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Malaysian ringgit defies drop in Asian currencies on oil's rally

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Malaysia's ringgit strengthened, bucking a decline in Asian currencies, as an overnight rally in energy prices offset the prospect of a US interest-rate increase as soon as next month.

[KUALA LUMPUR] Malaysia's ringgit strengthened, bucking a decline in Asian currencies, as an overnight rally in energy prices offset the prospect of a US interest-rate increase as soon as next month.

Brent crude surged to a six-week high on Monday, providing some reprieve to the ringgit after its biggest monthly drop since May last month. Malaysia is the only net exporter of oil among Asia's major economies and derives about a fifth of government revenue from energy-related sources.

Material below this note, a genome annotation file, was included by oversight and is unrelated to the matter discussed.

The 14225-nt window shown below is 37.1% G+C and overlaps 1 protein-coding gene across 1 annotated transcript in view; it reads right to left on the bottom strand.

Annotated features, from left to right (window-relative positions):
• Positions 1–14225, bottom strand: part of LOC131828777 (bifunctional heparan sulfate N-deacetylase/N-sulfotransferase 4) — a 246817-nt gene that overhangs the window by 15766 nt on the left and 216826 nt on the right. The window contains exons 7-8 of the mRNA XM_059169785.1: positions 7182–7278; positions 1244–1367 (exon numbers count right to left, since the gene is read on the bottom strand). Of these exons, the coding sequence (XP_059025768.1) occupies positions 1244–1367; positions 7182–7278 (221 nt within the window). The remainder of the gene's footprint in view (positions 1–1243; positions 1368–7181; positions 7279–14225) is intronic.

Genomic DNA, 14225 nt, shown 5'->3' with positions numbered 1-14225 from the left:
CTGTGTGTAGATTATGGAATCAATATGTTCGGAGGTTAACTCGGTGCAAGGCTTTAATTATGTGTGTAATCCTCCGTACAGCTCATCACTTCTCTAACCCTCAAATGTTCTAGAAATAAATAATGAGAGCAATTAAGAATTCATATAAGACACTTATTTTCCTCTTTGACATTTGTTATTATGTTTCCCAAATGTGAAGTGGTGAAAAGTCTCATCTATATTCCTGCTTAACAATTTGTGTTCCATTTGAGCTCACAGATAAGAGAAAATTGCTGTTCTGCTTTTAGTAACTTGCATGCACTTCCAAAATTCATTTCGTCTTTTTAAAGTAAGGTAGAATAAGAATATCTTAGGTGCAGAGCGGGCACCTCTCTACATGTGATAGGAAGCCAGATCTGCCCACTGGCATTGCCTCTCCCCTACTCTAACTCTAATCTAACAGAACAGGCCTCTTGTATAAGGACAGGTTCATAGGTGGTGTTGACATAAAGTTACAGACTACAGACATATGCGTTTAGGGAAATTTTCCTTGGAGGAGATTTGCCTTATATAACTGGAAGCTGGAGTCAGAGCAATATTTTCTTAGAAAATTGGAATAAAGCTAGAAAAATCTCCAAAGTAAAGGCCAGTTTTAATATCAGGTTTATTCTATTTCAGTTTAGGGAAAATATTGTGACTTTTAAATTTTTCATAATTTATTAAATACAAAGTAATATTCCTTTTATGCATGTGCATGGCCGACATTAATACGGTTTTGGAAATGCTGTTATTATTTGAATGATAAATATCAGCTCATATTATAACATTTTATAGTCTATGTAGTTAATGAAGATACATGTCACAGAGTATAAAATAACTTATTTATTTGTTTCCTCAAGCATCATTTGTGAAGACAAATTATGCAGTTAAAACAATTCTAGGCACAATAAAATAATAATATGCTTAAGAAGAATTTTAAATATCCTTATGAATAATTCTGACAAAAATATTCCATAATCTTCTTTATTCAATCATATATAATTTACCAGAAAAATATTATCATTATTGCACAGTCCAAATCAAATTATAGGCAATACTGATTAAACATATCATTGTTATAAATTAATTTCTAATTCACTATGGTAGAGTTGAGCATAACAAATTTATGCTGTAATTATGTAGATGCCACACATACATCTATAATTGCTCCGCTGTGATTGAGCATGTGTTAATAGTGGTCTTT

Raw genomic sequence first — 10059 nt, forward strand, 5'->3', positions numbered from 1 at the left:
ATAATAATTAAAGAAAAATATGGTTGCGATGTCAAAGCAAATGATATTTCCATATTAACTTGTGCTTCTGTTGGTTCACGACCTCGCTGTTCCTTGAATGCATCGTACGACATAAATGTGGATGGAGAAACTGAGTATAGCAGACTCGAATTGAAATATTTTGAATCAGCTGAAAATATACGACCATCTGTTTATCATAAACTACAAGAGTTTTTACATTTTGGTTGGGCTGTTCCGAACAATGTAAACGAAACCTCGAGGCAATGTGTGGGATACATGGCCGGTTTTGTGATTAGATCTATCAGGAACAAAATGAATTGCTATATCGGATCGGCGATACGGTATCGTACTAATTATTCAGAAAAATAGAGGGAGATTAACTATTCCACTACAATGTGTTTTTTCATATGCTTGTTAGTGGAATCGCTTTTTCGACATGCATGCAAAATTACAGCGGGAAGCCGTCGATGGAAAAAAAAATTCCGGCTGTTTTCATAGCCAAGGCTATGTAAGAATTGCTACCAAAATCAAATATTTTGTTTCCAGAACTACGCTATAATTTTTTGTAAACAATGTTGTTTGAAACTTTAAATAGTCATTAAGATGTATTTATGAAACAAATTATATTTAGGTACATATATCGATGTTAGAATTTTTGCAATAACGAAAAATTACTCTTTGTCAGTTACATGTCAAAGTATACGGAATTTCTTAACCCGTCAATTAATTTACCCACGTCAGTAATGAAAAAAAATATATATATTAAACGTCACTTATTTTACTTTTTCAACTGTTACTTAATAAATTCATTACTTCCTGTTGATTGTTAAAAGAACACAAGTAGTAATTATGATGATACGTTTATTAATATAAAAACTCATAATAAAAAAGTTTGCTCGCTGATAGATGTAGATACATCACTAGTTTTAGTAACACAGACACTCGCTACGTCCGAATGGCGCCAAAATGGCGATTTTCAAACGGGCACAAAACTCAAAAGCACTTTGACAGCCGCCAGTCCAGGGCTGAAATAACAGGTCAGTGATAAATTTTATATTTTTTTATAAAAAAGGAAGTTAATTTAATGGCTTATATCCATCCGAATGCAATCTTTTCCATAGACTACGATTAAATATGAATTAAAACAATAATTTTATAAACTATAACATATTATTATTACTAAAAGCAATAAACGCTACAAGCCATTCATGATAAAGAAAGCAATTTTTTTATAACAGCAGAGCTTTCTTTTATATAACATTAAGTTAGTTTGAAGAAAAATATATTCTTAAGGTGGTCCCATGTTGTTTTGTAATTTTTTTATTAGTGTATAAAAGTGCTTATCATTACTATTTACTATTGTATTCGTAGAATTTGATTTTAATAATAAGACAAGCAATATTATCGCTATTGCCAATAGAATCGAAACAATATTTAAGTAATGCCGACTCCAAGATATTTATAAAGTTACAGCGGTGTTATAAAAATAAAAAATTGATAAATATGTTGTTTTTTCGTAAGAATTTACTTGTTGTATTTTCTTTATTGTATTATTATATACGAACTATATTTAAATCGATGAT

A gauge of the dollar strengthened for a second day and Treasuries fell after a report showed US manufacturing expanded in September, backing the case for the Federal Reserve to raise rates.

"Dollar strength and supported US Treasury yields off the back of better-than-expected US data are reminding markets that November remains a live meeting," said Christopher Wong, a foreign-exchange strategist at Malayan Banking in Singapore.

"Oil price gains are supporting the ringgit." The ringgit climbed 0.3 per cent to 4.1240 per dollar as of 9.17am in Kuala Lumpur,  according to prices from local banks compiled by Bloomberg, as Malaysian financial markets resumed trading after a holiday on Monday.

The won fell 0.2 per cent to 1,103.95, headed for a third session of losses. Local markets were also closed for a holiday Monday.

A report on Tuesday showed South Korea's current-account surplus narrowed to US$5.51 billion in August, the smallest since April, from a revised US$8.67 billion the previous month.

South Korea's 10-year government bonds fell for the first time in eight days, pushing the yield up five basis points to 1.45 per cent, according to prices from local banks compiled by Bloomberg.

BLOOMBERG